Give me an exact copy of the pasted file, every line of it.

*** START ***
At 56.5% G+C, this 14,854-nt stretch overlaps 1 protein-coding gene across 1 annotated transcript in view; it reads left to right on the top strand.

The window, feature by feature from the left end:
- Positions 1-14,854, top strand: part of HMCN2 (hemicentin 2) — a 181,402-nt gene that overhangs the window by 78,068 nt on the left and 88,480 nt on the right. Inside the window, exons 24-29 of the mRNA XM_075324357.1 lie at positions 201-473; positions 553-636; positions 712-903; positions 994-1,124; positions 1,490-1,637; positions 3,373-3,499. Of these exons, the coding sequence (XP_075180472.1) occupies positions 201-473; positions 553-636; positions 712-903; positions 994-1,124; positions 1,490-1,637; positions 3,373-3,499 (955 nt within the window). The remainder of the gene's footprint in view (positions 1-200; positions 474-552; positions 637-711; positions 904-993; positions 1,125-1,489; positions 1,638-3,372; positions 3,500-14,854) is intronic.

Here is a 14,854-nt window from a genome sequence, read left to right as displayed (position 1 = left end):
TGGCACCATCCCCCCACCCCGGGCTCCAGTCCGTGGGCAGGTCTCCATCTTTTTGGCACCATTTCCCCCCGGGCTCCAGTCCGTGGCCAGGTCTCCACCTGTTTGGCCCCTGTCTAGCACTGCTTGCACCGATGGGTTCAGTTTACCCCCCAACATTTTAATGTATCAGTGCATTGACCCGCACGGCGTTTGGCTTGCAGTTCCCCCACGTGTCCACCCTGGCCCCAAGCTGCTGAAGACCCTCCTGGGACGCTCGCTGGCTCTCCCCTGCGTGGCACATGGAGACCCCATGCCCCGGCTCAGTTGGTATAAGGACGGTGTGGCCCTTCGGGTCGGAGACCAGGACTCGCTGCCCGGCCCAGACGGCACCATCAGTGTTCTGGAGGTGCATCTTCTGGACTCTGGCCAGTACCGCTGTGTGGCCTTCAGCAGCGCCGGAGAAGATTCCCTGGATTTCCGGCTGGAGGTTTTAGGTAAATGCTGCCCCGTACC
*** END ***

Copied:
At 56.5% G+C, this 14,854-nt stretch overlaps 1 protein-coding gene across 1 annotated transcript in view; it reads left to right on the top strand.

The window, feature by feature from the left end:
- Positions 1-14,854, top strand: part of HMCN2 (hemicentin 2) — a 181,402-nt gene that overhangs the window by 78,068 nt on the left and 88,480 nt on the right. Inside the window, exons 24-29 of the mRNA XM_075324357.1 lie at positions 201-473; positions 553-636; positions 712-903; positions 994-1,124; positions 1,490-1,637; positions 3,373-3,499. Of these exons, the coding sequence (XP_075180472.1) occupies positions 201-473; positions 553-636; positions 712-903; positions 994-1,124; positions 1,490-1,637; positions 3,373-3,499 (955 nt within the window). The remainder of the gene's footprint in view (positions 1-200; positions 474-552; positions 637-711; positions 904-993; positions 1,125-1,489; positions 1,638-3,372; positions 3,500-14,854) is intronic.

Here is a 14,854-nt window from a genome sequence, read left to right as displayed (position 1 = left end):
TGGCACCATCCCCCCACCCCGGGCTCCAGTCCGTGGGCAGGTCTCCATCTTTTTGGCACCATTTCCCCCCGGGCTCCAGTCCGTGGCCAGGTCTCCACCTGTTTGGCCCCTGTCTAGCACTGCTTGCACCGATGGGTTCAGTTTACCCCCCAACATTTTAATGTATCAGTGCATTGACCCGCACGGCGTTTGGCTTGCAGTTCCCCCACGTGTCCACCCTGGCCCCAAGCTGCTGAAGACCCTCCTGGGACGCTCGCTGGCTCTCCCCTGCGTGGCACATGGAGACCCCATGCCCCGGCTCAGTTGGTATAAGGACGGTGTGGCCCTTCGGGTCGGAGACCAGGACTCGCTGCCCGGCCCAGACGGCACCATCAGTGTTCTGGAGGTGCATCTTCTGGACTCTGGCCAGTACCGCTGTGTGGCCTTCAGCAGCGCCGGAGAAGATTCCCTGGATTTCCGGCTGGAGGTTTTAGGTAAATGCTGCCCCGTACC